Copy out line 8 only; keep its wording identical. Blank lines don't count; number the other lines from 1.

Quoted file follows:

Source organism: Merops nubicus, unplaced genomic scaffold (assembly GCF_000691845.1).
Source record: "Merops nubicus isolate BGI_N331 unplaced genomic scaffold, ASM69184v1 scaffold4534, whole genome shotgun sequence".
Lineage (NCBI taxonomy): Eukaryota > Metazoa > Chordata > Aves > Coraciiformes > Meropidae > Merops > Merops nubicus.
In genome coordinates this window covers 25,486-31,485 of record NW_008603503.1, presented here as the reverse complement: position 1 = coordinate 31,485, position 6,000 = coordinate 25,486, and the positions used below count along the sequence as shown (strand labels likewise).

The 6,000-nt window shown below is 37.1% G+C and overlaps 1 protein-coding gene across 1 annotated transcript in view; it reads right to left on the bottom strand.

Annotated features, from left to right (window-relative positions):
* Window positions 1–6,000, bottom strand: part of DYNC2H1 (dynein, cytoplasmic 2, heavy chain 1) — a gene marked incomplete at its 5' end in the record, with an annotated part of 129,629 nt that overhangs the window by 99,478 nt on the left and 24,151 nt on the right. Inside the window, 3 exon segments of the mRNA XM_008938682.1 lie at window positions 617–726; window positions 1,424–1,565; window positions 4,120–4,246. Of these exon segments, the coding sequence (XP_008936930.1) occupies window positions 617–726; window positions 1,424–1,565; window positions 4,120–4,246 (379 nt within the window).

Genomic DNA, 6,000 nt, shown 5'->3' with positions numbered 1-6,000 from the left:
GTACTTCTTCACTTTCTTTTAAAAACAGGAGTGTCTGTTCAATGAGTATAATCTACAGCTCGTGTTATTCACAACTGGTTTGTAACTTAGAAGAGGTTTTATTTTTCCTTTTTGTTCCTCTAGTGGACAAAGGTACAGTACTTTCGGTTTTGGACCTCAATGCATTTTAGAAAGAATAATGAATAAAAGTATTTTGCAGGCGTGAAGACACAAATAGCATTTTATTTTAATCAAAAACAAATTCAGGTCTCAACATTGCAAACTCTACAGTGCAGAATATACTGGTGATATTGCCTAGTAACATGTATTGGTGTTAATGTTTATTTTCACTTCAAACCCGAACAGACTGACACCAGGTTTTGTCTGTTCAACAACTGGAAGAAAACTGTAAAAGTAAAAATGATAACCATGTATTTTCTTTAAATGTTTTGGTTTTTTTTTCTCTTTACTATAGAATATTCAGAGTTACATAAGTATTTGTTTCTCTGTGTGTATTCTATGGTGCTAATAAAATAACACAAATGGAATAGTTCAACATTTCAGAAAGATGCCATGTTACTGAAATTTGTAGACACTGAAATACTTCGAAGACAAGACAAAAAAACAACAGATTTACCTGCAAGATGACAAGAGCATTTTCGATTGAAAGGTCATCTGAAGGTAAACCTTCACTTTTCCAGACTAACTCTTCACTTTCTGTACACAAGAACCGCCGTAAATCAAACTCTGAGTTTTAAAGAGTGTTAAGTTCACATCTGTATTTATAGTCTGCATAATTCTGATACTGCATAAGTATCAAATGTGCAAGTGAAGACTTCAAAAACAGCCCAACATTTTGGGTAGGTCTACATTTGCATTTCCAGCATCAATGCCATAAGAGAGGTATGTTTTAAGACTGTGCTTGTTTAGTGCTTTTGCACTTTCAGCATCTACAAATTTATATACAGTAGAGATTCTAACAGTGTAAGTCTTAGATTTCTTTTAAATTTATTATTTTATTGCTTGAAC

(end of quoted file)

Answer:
Genomic DNA, 6,000 nt, shown 5'->3' with positions numbered 1-6,000 from the left: